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Chin augmentation

Contents of this page:


Chin augmentation  - series
Chin augmentation - series

Alternative Names    Return to top

Augmentation mentoplasty; Genioplasty

Definition    Return to top

A chin augmentation is a surgical procedure to reshape or enhance the size of the chin.

Description    Return to top

Chin augmentation is usually done to balance the face by making the chin longer compared to the nose. Surgery may be performed in the surgeon's office, a hospital, or an outpatient clinic.

You will have x-rays taken of your face and chin, which the doctor will use to determine what part of the chin to operate on.

One surgical approach is to make a cut inside the mouth along the lower gum. This gives the surgeon access to the chin bone. The surgeon uses a bone saw or chisel to make a second cut through the jaw bone. The jaw bone is moved forward to the desired position and wired or screwed in place. The cut is closed with stitches and a bandage is applied. Since the surgery is performed inside the mouth, you can't see any scars.

When you need only a little bit of chin augmentation to round out the chin, the surgeon may use real bone or an implant made of silicone, Teflon, or Dacron. For this procedure, a cut is made either inside the mouth or outside under the chin. A pocket is created in front of the chin bone and under the muscles, and the implant is placed inside. The cut is closed with stitches and a bandage is applied. The scar is barely visible.

Surgery to correct bite problems can be done at the same time as chin surgery.

Why the Procedure is Performed    Return to top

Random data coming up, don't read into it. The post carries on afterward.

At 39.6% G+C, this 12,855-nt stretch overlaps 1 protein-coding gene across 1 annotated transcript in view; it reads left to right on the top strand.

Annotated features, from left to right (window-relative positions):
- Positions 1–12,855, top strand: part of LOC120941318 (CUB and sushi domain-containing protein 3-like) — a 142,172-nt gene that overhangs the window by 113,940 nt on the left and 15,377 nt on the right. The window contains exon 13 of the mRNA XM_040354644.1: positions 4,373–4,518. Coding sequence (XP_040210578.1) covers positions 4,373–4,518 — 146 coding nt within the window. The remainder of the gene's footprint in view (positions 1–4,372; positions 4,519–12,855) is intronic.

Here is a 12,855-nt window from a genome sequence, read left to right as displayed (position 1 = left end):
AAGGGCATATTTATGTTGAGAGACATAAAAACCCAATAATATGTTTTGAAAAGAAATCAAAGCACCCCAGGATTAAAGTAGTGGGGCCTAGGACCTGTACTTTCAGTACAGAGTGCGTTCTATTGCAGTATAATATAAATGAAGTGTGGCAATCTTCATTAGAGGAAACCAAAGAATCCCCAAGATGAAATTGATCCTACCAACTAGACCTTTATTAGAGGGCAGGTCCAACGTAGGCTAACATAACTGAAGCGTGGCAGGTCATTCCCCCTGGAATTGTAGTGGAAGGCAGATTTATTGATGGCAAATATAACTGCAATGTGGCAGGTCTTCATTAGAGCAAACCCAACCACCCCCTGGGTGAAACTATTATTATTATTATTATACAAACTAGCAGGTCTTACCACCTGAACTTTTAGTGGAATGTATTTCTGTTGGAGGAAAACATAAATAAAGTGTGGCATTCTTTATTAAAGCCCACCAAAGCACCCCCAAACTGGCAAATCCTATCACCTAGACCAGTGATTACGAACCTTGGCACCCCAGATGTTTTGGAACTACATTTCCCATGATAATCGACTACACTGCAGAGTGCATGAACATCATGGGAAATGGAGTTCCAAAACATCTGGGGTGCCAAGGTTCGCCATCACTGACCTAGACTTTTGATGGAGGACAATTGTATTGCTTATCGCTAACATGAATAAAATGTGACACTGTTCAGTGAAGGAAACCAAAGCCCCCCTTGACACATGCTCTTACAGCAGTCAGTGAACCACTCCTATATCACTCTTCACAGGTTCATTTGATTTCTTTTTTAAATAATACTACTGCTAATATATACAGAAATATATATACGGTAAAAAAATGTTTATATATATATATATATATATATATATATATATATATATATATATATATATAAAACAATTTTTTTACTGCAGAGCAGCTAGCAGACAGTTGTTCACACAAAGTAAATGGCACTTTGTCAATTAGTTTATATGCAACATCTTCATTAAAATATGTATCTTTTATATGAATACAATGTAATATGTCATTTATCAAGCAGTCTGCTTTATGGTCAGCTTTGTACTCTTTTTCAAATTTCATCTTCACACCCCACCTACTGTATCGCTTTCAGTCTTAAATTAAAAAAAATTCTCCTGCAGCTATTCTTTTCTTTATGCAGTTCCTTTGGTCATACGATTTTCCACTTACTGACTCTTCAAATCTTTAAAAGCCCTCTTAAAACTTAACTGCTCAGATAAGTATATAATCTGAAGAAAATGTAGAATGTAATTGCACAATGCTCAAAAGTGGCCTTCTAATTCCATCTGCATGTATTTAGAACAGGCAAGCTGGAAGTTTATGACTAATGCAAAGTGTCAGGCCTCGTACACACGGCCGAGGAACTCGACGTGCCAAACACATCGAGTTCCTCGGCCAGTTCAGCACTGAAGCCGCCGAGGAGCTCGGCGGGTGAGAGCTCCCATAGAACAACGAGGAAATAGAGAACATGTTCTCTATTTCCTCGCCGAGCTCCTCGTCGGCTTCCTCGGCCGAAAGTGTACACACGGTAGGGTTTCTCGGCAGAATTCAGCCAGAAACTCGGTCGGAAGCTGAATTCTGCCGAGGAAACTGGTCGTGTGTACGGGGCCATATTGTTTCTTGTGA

The best candidates for chin augmentation are people with weak or receding chins (microgenia), but who have a normal dental bite.

Before your surgery, discuss your expectations about looking and feeling better with the plastic surgeon. Keep in mind that the desired result is improvement, not perfection.

Risks    Return to top

The most common complications of chin augmentation are:

Other possible complications include:

Rare side effects include:

Nicotine from smoking can delay healing.

After the Procedure    Return to top

You will feel some discomfort and soreness, which you can easily control with medication. You might have to stick to a liquid diet for a day or two. You can resume light activity the day of surgery.

Outlook (Prognosis)    Return to top

You should be able to return to work and your usual activity within 7 to 10 days. You'll probably have the outside bandage removed within a week of surgery.

References    Return to top

McGrath MH. Elective plastic surgical procedures in adolescence. Adolesc Med Clin. 2004;15(3):487-502.

Cummings CW, Flint PW, Haughey BH, et al. Otolaryngology: Head & Neck Surgery. 4th ed. St Louis, Mo: Mosby; 2005:810-811.

Update Date: 10/19/2007

Updated by: Hebe Molmenti, M.D., Ph.D., Private Practice specializing in Plastic and Reconstructive Surgery, Baltimore, MD. Review provided by VeriMed Healthcare Network.

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